Sex, Networks, and AIDS in Uganda and South Africa (California Series in Public Anthropology #20)
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This groundbreaking work, with its unique anthropological approach, sheds new light on a central conundrum surrounding AIDS in Africa. Robert J. Thornton explores why HIV prevalence fell during the 1990s in Uganda despite that country's having one of Africa's highest fertility rates, while during the same period HIV prevalence rose in South Africa, the country with Africa's lowest fertility rate. Thornton finds that culturally and socially determined differences in the structure of sexual networks—rather than changes in individual behavior—were responsible for these radical differences in HIV prevalence. Incorporating such factors as property, mobility, social status, and political authority into our understanding of AIDS transmission, Thornton's analysis also suggests new avenues for fighting the disease worldwide.
Praise For Unimagined Community: Sex, Networks, and AIDS in Uganda and South Africa (California Series in Public Anthropology #20)…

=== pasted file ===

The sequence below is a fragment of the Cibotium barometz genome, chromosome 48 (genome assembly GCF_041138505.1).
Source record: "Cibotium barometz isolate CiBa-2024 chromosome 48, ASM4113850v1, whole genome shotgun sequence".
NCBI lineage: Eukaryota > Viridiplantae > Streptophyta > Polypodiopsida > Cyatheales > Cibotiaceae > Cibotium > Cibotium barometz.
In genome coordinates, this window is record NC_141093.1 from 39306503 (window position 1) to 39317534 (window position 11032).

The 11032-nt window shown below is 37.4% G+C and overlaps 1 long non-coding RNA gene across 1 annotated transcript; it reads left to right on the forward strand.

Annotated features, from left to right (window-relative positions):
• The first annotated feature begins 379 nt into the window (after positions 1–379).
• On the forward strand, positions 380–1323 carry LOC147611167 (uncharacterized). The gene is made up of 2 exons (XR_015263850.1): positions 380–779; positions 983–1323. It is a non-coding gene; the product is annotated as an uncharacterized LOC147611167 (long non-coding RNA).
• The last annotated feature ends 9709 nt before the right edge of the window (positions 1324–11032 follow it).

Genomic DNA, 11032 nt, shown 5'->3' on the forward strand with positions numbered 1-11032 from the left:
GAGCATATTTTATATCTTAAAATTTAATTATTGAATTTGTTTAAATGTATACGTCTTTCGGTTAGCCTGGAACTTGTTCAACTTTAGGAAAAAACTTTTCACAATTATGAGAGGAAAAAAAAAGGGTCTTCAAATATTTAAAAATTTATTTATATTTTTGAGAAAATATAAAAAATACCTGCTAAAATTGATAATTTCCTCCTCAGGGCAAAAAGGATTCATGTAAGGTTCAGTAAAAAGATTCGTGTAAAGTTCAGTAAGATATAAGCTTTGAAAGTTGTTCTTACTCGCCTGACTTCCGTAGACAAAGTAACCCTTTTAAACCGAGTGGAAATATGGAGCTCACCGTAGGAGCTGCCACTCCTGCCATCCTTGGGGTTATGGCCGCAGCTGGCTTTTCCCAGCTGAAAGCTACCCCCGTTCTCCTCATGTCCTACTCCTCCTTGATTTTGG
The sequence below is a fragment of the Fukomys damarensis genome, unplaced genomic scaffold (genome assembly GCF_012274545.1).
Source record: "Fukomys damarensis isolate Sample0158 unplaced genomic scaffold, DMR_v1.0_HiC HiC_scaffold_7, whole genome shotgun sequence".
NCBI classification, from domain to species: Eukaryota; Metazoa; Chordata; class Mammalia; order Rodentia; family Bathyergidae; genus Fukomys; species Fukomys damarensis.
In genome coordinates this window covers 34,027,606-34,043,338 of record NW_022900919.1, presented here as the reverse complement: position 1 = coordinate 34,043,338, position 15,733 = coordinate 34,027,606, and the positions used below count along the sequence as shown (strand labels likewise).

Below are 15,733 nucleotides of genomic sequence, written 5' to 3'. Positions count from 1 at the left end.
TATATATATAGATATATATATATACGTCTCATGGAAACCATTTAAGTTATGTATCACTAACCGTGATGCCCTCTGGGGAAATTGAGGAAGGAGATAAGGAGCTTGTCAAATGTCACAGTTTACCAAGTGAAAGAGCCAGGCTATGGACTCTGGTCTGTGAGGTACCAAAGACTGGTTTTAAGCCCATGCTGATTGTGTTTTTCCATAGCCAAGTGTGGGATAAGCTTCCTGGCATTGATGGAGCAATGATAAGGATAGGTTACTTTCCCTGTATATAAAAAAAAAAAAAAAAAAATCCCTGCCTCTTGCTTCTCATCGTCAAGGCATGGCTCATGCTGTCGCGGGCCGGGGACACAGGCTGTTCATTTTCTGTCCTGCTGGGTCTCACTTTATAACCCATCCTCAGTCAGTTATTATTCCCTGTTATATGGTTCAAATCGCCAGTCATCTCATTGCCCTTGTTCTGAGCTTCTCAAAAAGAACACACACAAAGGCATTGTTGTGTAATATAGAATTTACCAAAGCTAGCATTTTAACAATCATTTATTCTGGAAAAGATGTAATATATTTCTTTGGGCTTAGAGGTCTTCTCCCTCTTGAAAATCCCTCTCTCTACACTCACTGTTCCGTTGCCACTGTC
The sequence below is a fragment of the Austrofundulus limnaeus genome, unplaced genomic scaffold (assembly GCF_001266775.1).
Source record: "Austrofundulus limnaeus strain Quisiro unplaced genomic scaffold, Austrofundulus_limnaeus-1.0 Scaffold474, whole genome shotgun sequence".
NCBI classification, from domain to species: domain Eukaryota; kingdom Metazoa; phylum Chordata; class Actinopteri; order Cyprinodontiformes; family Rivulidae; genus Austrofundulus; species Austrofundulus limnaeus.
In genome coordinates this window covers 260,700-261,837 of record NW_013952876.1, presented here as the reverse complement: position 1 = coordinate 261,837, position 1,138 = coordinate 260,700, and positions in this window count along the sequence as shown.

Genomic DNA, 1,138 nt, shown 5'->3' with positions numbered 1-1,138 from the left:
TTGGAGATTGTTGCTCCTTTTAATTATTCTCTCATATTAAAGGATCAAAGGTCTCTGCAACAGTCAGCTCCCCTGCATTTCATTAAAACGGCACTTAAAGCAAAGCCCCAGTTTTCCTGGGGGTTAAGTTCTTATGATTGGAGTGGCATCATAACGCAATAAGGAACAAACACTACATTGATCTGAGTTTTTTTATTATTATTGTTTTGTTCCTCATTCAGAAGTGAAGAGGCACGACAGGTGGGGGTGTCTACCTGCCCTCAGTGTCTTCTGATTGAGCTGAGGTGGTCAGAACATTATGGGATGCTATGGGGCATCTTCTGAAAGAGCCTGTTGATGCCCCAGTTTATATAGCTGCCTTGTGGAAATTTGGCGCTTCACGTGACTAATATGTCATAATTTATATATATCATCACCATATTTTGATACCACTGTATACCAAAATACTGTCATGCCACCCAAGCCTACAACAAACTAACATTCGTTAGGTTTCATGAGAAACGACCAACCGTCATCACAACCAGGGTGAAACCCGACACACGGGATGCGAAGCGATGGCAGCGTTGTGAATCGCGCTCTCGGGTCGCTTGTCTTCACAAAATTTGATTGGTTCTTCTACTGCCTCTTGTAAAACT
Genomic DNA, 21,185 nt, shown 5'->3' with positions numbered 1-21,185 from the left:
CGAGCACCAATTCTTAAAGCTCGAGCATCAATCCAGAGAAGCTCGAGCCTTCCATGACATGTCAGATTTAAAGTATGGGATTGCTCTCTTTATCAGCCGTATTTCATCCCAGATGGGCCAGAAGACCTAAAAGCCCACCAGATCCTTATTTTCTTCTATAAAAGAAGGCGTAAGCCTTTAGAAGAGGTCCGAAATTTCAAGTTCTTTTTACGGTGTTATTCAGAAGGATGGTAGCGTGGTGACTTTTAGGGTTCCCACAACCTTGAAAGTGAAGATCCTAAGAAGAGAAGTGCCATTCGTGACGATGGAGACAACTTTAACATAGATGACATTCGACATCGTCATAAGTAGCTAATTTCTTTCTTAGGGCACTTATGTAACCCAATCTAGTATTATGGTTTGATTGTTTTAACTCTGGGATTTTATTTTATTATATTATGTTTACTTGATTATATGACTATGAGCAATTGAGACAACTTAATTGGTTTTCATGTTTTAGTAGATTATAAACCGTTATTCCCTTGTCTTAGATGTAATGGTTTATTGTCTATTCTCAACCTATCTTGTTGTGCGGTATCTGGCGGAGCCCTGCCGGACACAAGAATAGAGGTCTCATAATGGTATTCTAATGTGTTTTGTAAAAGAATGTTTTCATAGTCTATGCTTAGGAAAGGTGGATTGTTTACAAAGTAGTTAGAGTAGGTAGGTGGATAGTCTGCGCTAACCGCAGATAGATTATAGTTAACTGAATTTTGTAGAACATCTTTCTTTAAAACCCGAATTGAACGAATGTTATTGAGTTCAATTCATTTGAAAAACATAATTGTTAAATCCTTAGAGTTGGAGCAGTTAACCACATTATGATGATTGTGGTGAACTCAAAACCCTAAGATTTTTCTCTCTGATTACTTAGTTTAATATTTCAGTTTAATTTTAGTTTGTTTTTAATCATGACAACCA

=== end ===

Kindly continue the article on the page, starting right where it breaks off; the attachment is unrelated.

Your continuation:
“Makes a strong case.”
“Readers of this book are given new ways to think about sex and behviour change campaigns.”
— Journal Royal Anthro Inst
“[Thornton] succeeds in showing the important role that anthropological research has to play in the field of HIV prevention.”
— The Journal Of Africa
University of California Press, 9780520255531, 304pp.
Publication Date: September 2, 2008
About the Author
Robert J. Thornton is Professor of Anthropology at the University of Witwatersrand in South Africa and author of The Early Writings of Bronislaw Malinowski and Space, Time, and Culture among the Iraqw of Tanzania. His articles have appeared in Current Anthropology and American Ethnologist.